NZ scientists’ carbon footprint dilemma
How do scientists reconcile their understanding of climate change with a carbon footprint that is larger than average? The University of Auckland's John Hosking discusses a very real dilemma in NZ's science community.
As you might expect from a faculty made up of scientists, of people who understand how the natural world works and how easily we might damage it, the University of Auckland’s Faculty of Science had a strong presence at Friday’s Climate Strike protest in Aotea Square.
Some of our scientists who marched gave personal reasons for taking part on the day: we accept our obligation to explain the science of climate change and to investigate ways in which climate change might be averted or mitigated.
But research scientists are also very aware of the irony at the heart of their role: We as a group grasp the science of climate change but we are also a group of individuals whose collective carbon footprint is significantly higher than average.
The reason? Amongst others, it’s travel.
Scientists, particularly New Zealand scientists, need to attend a whole raft of international events to contribute to and keep up to date with developments in their field, to collaborate with an overseas-based research group or to collect a prestigious award from one of the world’s science institutes.
To quote Al Gore, the “inconvenient truth” is that the business of doing science is not particularly climate-friendly. With our addiction to travel, and I admit to being one of the worst offenders, HVAC (heating, ventilation and air conditioning particularly of our labs), and other carbon-producing activities, I am certain our carbon footprint is highly unsustainable.
So, what do we do about that? Ignoring it is hypocritical at the least. Greta Thunberg at the United Nations said: “You say you hear us and that you understand the urgency. But no matter how sad and angry I am, I do not want to believe that. Because if you really understood the situation and still kept on failing to act, then you would be evil. And that I refuse to believe.”
Do we run the risk of being evil? I think we do.
We can do our best to make the changes so that when coming generations ask us whether we continued with ‘business as usual’ or whether we had the courage of our convictions, we can answer, truthfully, that we made some hard decisions and changed things we had previously taken for granted.
So we need to take a good hard look at the business of science, ask how we can change it to be more sustainable, and act on those answers. I don’t underestimate the challenge, it will be substantial. But the other option is to do nothing and that is not an option either.
So what are some concrete things we can do?
We have role models such as Professor Shaun Hendy, from the Department of Physics, and Professor Quentin Atkinson and Professor Niki Harre, both from School of Psychology, who have adopted various approaches to ‘travel diets’ to address our travel addiction (not flying, virtual attendance at conferences and meetings, and so on). Shaun has a book on his experiences coming out imminently. I am sure there will be much for us to learn from it.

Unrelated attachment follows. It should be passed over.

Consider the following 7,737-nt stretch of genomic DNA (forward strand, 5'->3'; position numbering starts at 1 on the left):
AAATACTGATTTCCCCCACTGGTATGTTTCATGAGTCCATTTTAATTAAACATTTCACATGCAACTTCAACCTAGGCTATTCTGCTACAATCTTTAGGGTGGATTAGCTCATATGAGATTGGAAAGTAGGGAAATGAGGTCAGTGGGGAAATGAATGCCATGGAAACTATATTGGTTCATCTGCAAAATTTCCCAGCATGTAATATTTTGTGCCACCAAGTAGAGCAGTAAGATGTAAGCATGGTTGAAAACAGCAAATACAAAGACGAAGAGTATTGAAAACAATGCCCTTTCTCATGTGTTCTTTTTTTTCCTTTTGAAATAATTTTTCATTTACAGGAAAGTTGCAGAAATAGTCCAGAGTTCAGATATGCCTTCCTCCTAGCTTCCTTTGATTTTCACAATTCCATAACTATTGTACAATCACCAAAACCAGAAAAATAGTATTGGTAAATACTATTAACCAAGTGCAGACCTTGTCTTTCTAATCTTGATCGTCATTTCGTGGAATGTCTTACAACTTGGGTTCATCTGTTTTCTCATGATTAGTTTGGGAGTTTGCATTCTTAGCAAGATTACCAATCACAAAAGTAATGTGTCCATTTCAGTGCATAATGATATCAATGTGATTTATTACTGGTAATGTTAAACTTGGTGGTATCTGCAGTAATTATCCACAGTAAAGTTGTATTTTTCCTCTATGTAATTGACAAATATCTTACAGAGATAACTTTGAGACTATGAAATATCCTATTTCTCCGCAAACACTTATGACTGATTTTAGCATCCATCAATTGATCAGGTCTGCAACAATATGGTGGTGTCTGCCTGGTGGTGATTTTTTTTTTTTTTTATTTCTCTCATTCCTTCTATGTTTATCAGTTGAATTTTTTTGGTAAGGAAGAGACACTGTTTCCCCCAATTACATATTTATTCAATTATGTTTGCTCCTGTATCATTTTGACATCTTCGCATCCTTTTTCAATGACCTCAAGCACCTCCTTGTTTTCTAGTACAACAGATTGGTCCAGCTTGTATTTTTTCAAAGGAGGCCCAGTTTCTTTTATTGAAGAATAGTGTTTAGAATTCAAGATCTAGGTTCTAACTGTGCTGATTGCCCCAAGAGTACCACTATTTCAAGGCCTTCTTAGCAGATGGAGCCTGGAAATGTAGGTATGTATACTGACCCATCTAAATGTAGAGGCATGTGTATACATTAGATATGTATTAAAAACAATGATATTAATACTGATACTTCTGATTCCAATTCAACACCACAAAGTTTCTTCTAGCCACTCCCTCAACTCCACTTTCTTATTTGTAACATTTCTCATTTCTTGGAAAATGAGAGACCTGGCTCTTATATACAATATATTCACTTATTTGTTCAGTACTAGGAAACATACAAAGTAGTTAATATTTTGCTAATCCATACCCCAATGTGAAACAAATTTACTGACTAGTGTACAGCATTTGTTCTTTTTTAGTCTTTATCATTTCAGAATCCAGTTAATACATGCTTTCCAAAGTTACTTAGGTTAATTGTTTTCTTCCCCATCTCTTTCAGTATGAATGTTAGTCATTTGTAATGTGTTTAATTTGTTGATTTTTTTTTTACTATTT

We can examine our lab and office practices to address the HVAC issues and ask ourselves – do we leave equipment on that needn’t be on; do we print things that don’t need printing? We can look at our purchasing practices and whether there are more sustainable options for doing our science.
We can look at mitigations. Many of our scientists do already – for example, getting involved in department- or faculty-led tree planting initiatives on places such as Motutapu – providing a carbon sink and providing double benefit by helping bring natural biodiversity back to the areas planted. We have a substantial unplanted reserve at Leigh – should we be planting that (and add a predator barrier to allow native bird regeneration)? Should we be wearing the cost of using this and other approaches to carbon trading?
And there are other types of mitigation we can look at, such as the work by Professor Andrew Jeffs and research fellow Dr Jen Hillman, both from the Institute of Marine Science, on shellfish restoration (carbon sequestration by mussels and oysters is substantial and reduces sea acidification). Or the work of Professor Kendall Clements and Professor Wendy Nelson, both from the School of Biological Sciences, on cultivation of kelp (kelp is amazingly prolific).
Then there is work in soil enrichment – adding carbon back into the soil is a highly efficient sequestration method – and Green Science initiatives, such as our Green Chemistry programme, must be supported in order to make current industrial processes more carbon-friendly.
In short, we are good at doing science. As scientists, let’s use evidence-based approaches to minimise our own carbon footprint, think about how we do our work and how we can make it more sustainable. And I’d encourage those of you in other businesses to ask what inconvenient truths you have and how you might address them.
I think we can do it. We can do our best to make the changes so that when coming generations ask us whether we continued with ‘business as usual’ or whether we had the courage of our convictions, we can answer, truthfully, that we made some hard decisions and changed things we had previously taken for granted to ensure that those generations will have a future.
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